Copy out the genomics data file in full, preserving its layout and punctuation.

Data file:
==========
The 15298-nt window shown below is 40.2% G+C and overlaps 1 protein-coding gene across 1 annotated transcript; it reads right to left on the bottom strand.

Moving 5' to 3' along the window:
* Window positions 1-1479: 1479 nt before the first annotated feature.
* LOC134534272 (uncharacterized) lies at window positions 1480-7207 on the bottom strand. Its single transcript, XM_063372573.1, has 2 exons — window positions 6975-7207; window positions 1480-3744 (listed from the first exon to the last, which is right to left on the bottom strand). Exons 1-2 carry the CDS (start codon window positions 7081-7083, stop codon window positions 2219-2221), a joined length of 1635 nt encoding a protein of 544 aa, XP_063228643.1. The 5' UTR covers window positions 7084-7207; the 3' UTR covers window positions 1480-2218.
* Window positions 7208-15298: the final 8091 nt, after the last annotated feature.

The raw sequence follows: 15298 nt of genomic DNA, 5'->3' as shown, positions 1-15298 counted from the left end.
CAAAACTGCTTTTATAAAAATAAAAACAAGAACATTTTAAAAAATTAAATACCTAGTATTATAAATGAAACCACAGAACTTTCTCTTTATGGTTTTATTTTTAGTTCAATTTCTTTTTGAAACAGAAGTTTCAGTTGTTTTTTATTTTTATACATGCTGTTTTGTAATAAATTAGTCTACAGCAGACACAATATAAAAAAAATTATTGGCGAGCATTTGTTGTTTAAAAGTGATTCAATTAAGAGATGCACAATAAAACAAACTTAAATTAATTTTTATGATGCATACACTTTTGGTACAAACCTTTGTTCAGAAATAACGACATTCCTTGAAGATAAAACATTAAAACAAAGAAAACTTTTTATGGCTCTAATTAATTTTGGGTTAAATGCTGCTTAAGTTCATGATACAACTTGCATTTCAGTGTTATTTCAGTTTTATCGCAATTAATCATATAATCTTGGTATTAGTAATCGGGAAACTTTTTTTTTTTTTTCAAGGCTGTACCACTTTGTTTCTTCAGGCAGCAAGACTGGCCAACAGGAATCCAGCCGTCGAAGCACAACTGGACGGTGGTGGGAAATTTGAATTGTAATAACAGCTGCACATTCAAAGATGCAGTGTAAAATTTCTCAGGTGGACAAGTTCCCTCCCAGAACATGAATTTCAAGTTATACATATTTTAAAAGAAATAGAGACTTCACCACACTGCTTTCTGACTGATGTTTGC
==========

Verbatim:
The 15298-nt window shown below is 40.2% G+C and overlaps 1 protein-coding gene across 1 annotated transcript; it reads right to left on the bottom strand.

Moving 5' to 3' along the window:
* Window positions 1-1479: 1479 nt before the first annotated feature.
* LOC134534272 (uncharacterized) lies at window positions 1480-7207 on the bottom strand. Its single transcript, XM_063372573.1, has 2 exons — window positions 6975-7207; window positions 1480-3744 (listed from the first exon to the last, which is right to left on the bottom strand). Exons 1-2 carry the CDS (start codon window positions 7081-7083, stop codon window positions 2219-2221), a joined length of 1635 nt encoding a protein of 544 aa, XP_063228643.1. The 5' UTR covers window positions 7084-7207; the 3' UTR covers window positions 1480-2218.
* Window positions 7208-15298: the final 8091 nt, after the last annotated feature.

The raw sequence follows: 15298 nt of genomic DNA, 5'->3' as shown, positions 1-15298 counted from the left end.
CAAAACTGCTTTTATAAAAATAAAAACAAGAACATTTTAAAAAATTAAATACCTAGTATTATAAATGAAACCACAGAACTTTCTCTTTATGGTTTTATTTTTAGTTCAATTTCTTTTTGAAACAGAAGTTTCAGTTGTTTTTTATTTTTATACATGCTGTTTTGTAATAAATTAGTCTACAGCAGACACAATATAAAAAAAATTATTGGCGAGCATTTGTTGTTTAAAAGTGATTCAATTAAGAGATGCACAATAAAACAAACTTAAATTAATTTTTATGATGCATACACTTTTGGTACAAACCTTTGTTCAGAAATAACGACATTCCTTGAAGATAAAACATTAAAACAAAGAAAACTTTTTATGGCTCTAATTAATTTTGGGTTAAATGCTGCTTAAGTTCATGATACAACTTGCATTTCAGTGTTATTTCAGTTTTATCGCAATTAATCATATAATCTTGGTATTAGTAATCGGGAAACTTTTTTTTTTTTTTCAAGGCTGTACCACTTTGTTTCTTCAGGCAGCAAGACTGGCCAACAGGAATCCAGCCGTCGAAGCACAACTGGACGGTGGTGGGAAATTTGAATTGTAATAACAGCTGCACATTCAAAGATGCAGTGTAAAATTTCTCAGGTGGACAAGTTCCCTCCCAGAACATGAATTTCAAGTTATACATATTTTAAAAGAAATAGAGACTTCACCACACTGCTTTCTGACTGATGTTTGC